I’m currently choosing fabrics for costume designs in bronze and copper, so this week’s Rate the Dress seemed perfectly in keeping with my mental design board. Or, mostly in line! The designs I’m working with are very aged and worn; all verdigris and corrosion. In contrast, this week’s 1910s evening dress is all crisp and polished, almost bright and shiny as the day it was made. Will you like it?
A very mixed reaction to last week’s Rate the Dress. Everything from ‘smitten’ to ‘just no’, and every descriptor from ‘restrained’ to ‘exuberant.
Those who didn’t like it weren’t sure about the pink and black though: was the pink to pale to hold its own? And they definitely weren’t in love with the sleeves (I suspect they were a lot better when they were new).
Those who did like it liked it because it was such a perfect exemplar of the 1890s, or in spite of the fact that it was 1890s…in other words, for every possible completely contradictory reason!
The Total: 7.7 out of 10
A slight improvement on the week before.
This week: A 1910s evening dress in copper and bronze
It’s pretty amazing that this 1910s evening dress is only separated from last week’s dress by 30 years. The fabrics, silhouette, and design aesthetic are all strikingly different. In contrast, my students today are all wearing clothes that are basically identical to what was worn 30 years ago (in fact, a lot of them are literally identical – late ’90s ‘vintage’ is all the rage amongst the hip young things who were wearing diapers when these garments were first sold!)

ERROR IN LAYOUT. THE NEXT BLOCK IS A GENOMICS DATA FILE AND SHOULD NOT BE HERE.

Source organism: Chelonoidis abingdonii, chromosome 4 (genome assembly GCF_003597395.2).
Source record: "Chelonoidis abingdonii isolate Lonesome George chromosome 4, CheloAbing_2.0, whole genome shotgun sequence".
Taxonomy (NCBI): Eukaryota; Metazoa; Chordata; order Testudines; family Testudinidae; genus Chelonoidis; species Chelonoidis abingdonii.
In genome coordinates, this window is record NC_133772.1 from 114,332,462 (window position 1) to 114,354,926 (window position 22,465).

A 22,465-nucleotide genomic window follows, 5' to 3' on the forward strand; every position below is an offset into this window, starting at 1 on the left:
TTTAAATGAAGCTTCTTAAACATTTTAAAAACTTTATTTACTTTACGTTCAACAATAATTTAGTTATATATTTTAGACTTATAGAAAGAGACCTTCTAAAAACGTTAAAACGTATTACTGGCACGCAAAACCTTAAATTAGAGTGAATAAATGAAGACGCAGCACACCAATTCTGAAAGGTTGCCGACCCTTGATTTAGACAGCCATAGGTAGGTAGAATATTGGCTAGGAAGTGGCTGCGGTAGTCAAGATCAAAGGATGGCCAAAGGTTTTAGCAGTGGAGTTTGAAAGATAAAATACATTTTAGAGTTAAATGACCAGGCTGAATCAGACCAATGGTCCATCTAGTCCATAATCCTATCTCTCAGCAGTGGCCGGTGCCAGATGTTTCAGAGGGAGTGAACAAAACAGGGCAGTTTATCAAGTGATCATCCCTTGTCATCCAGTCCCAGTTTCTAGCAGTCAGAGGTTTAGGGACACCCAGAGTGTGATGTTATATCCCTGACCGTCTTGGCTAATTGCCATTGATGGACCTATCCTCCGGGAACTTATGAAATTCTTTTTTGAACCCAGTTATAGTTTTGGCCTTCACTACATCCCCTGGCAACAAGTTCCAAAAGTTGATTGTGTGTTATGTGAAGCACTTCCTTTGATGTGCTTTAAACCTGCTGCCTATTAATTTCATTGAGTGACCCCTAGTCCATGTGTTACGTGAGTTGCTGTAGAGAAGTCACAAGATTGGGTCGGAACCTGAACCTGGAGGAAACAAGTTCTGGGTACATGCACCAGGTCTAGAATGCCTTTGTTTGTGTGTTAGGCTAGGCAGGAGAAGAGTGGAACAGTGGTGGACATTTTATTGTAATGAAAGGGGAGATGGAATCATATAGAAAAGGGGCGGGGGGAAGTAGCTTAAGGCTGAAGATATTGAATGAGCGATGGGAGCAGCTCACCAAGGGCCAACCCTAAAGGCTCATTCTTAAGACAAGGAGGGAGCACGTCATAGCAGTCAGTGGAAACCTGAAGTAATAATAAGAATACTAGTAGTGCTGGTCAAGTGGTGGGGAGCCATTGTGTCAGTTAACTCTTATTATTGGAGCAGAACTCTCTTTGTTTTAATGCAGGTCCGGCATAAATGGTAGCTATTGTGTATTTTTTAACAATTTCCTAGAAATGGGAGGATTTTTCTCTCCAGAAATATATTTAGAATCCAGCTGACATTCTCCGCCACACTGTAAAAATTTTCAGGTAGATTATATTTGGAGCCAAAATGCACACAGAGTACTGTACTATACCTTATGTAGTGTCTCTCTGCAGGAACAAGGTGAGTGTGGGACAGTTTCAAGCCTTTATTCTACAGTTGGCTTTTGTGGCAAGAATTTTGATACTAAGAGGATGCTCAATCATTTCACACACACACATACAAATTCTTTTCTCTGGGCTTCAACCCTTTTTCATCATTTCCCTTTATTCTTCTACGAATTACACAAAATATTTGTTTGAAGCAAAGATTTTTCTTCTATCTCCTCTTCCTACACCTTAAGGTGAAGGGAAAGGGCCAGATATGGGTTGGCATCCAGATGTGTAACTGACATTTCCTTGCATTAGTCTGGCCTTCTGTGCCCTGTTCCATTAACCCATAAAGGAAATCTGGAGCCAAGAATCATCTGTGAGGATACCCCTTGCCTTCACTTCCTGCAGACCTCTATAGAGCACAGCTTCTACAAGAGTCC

While this dress is radically new compared to the 1890s silhouette, it is nostalgic in its own right; the silhouette and decorations look back to Ancient Greece and Rome. The sleeves, banded overtunic, and bodice girdle are all re-interpretations of classical dress. It’s characteristic of the 1910s take on Hellenic styles that this dress is coloured, turning its wearer into a goddess in bronze and copper, rather than a marble statue in white.
What do you think? Would Venus herself have envied the wearer of this frock?
Rate the Dress on a Scale of 1 to 10
A reminder about rating – feel free to be critical if you don’t like a thing, but make sure that your comments aren’t actually insulting to those who do like a garment. Phrase criticism as your opinion, rather than a flat fact. Our different tastes are what make Rate the Dress so interesting. It’s no fun when a comment implies that anyone who doesn’t agree with it, or who would wear a garment, is totally lacking in taste.
As usual, nothing more complicated than a .5. I also hugely appreciate it if you only do one rating, and set it on a line at the very end of your comment.